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AngryWill

Fast d3d video capture

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Hi there,


I'm writing an application that needs to generate a 1080p video file, (the video needs only to be 10 to 30 seconds long). My program renders at anything between 5fps and 60 fps depending on how much data it's decoding in the background hence the need to generate a video for smooth playback. I'm using video for windows (VfW) to generate the video (using the default windows media uncompressed codec) however I'm finding that it takes upto 400 seconds to generate the video file. (When playing back without recording it typically takes 15-20 seconds). I'd expect a moderate amount of slowdown but this is much more than expected. Having toyed with other app such as fraps I know that it's possible to generate 1080p video on the fly without significant impact on performance.

Does anyone have any pointers as how to generate 1080p video with negligible impact on rendering?

FYI my app is d3d9 and I use D3DXSaveSurfaceToFileInMemory to grab a copy of the current frame, (I use this utility since I have multisampling enabled which prevents me from locking the back buffer and accessing it directly).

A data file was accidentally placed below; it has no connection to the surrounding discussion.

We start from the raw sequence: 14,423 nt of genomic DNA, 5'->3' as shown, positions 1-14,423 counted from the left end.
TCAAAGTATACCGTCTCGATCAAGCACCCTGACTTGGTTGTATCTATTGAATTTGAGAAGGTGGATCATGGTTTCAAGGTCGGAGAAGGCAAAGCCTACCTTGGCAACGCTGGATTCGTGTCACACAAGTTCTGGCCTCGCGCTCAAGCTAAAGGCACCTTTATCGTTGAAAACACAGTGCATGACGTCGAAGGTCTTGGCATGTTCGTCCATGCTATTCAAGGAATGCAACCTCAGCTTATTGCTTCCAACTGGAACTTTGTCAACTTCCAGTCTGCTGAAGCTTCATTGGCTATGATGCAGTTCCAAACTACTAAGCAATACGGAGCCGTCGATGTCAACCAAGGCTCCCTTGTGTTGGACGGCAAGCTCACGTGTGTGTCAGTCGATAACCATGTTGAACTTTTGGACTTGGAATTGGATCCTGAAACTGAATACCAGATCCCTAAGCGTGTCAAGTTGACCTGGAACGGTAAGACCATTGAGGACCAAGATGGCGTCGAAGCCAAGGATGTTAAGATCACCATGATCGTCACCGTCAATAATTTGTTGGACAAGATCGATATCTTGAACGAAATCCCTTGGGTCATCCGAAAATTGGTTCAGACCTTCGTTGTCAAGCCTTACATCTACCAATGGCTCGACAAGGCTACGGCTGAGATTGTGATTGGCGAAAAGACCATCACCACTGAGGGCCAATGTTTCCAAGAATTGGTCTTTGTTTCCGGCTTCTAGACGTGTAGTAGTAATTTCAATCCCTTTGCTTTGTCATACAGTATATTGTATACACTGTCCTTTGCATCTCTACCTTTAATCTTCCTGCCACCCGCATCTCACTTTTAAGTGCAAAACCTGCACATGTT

Thanks in advance

Will

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Are you generating the video at the same time as capturing?

Every time I've had to do this, I've written the (uncompressed) frames to disk while the app is running and then generated the video afterwards.

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Are you generating the video at the same time as capturing?

Every time I've had to do this, I've written the (uncompressed) frames to disk while the app is running and then generated the video afterwards.


I create an AVI file that is uncompressed 1-1.5GB (for ten second clip). There's plenty of ways to compress it afterwards for storage. So yes I'm generating the video at the same time as capturing.

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The slowest part is probably writing the (uncompressed) frames to disk. If you can perform some kind of quick compression on them it'll likely help.
Even passing the frames to a background thread that performs JPEG compression before writing them would probably help, but obviously would degrade quality.

There's a good page from the outerra guys describing their approach here: http://outerra.com/video/index.html

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